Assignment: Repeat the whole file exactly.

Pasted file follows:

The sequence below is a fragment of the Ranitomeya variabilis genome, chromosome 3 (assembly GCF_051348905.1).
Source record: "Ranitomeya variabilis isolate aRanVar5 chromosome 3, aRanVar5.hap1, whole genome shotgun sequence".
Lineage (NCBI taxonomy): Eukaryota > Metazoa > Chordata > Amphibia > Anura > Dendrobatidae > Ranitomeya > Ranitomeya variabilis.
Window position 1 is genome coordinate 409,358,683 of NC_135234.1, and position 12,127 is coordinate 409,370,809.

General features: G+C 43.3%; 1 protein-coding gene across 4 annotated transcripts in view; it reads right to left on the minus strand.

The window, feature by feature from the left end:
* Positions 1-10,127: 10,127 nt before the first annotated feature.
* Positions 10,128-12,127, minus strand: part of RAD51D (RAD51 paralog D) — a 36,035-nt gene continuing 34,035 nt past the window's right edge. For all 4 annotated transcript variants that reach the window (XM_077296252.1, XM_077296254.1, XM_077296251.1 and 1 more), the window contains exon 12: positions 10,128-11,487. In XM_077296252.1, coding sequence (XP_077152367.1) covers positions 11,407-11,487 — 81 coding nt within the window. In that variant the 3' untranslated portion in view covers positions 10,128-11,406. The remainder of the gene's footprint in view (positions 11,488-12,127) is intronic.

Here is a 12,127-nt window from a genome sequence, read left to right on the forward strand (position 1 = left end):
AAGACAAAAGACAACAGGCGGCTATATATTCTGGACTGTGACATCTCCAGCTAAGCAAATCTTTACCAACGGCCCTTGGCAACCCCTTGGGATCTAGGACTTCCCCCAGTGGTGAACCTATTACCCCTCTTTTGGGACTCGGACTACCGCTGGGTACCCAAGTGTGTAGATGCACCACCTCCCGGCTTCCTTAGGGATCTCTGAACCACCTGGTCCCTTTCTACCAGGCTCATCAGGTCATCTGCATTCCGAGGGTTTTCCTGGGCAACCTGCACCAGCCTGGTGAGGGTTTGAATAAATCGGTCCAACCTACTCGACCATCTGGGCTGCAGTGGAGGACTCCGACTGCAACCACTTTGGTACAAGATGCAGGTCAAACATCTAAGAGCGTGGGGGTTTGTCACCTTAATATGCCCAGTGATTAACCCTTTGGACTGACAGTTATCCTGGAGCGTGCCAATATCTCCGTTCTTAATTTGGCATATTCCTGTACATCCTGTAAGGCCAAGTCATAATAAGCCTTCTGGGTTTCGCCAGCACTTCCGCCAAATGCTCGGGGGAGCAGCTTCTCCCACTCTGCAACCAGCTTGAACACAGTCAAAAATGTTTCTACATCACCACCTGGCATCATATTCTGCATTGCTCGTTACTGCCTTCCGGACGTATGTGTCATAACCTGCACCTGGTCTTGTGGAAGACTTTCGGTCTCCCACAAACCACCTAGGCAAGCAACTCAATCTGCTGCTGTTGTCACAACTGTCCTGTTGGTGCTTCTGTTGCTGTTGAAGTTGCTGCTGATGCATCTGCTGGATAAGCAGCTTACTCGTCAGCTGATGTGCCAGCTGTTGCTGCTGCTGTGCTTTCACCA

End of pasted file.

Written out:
The sequence below is a fragment of the Ranitomeya variabilis genome, chromosome 3 (assembly GCF_051348905.1).
Source record: "Ranitomeya variabilis isolate aRanVar5 chromosome 3, aRanVar5.hap1, whole genome shotgun sequence".
Lineage (NCBI taxonomy): Eukaryota > Metazoa > Chordata > Amphibia > Anura > Dendrobatidae > Ranitomeya > Ranitomeya variabilis.
Window position 1 is genome coordinate 409,358,683 of NC_135234.1, and position 12,127 is coordinate 409,370,809.

General features: G+C 43.3%; 1 protein-coding gene across 4 annotated transcripts in view; it reads right to left on the minus strand.

The window, feature by feature from the left end:
* Positions 1-10,127: 10,127 nt before the first annotated feature.
* Positions 10,128-12,127, minus strand: part of RAD51D (RAD51 paralog D) — a 36,035-nt gene continuing 34,035 nt past the window's right edge. For all 4 annotated transcript variants that reach the window (XM_077296252.1, XM_077296254.1, XM_077296251.1 and 1 more), the window contains exon 12: positions 10,128-11,487. In XM_077296252.1, coding sequence (XP_077152367.1) covers positions 11,407-11,487 — 81 coding nt within the window. In that variant the 3' untranslated portion in view covers positions 10,128-11,406. The remainder of the gene's footprint in view (positions 11,488-12,127) is intronic.

Here is a 12,127-nt window from a genome sequence, read left to right on the forward strand (position 1 = left end):
AAGACAAAAGACAACAGGCGGCTATATATTCTGGACTGTGACATCTCCAGCTAAGCAAATCTTTACCAACGGCCCTTGGCAACCCCTTGGGATCTAGGACTTCCCCCAGTGGTGAACCTATTACCCCTCTTTTGGGACTCGGACTACCGCTGGGTACCCAAGTGTGTAGATGCACCACCTCCCGGCTTCCTTAGGGATCTCTGAACCACCTGGTCCCTTTCTACCAGGCTCATCAGGTCATCTGCATTCCGAGGGTTTTCCTGGGCAACCTGCACCAGCCTGGTGAGGGTTTGAATAAATCGGTCCAACCTACTCGACCATCTGGGCTGCAGTGGAGGACTCCGACTGCAACCACTTTGGTACAAGATGCAGGTCAAACATCTAAGAGCGTGGGGGTTTGTCACCTTAATATGCCCAGTGATTAACCCTTTGGACTGACAGTTATCCTGGAGCGTGCCAATATCTCCGTTCTTAATTTGGCATATTCCTGTACATCCTGTAAGGCCAAGTCATAATAAGCCTTCTGGGTTTCGCCAGCACTTCCGCCAAATGCTCGGGGGAGCAGCTTCTCCCACTCTGCAACCAGCTTGAACACAGTCAAAAATGTTTCTACATCACCACCTGGCATCATATTCTGCATTGCTCGTTACTGCCTTCCGGACGTATGTGTCATAACCTGCACCTGGTCTTGTGGAAGACTTTCGGTCTCCCACAAACCACCTAGGCAAGCAACTCAATCTGCTGCTGTTGTCACAACTGTCCTGTTGGTGCTTCTGTTGCTGTTGAAGTTGCTGCTGATGCATCTGCTGGATAAGCAGCTTACTCGTCAGCTGATGTGCCAGCTGTTGCTGCTGCTGTGCTTTCACCA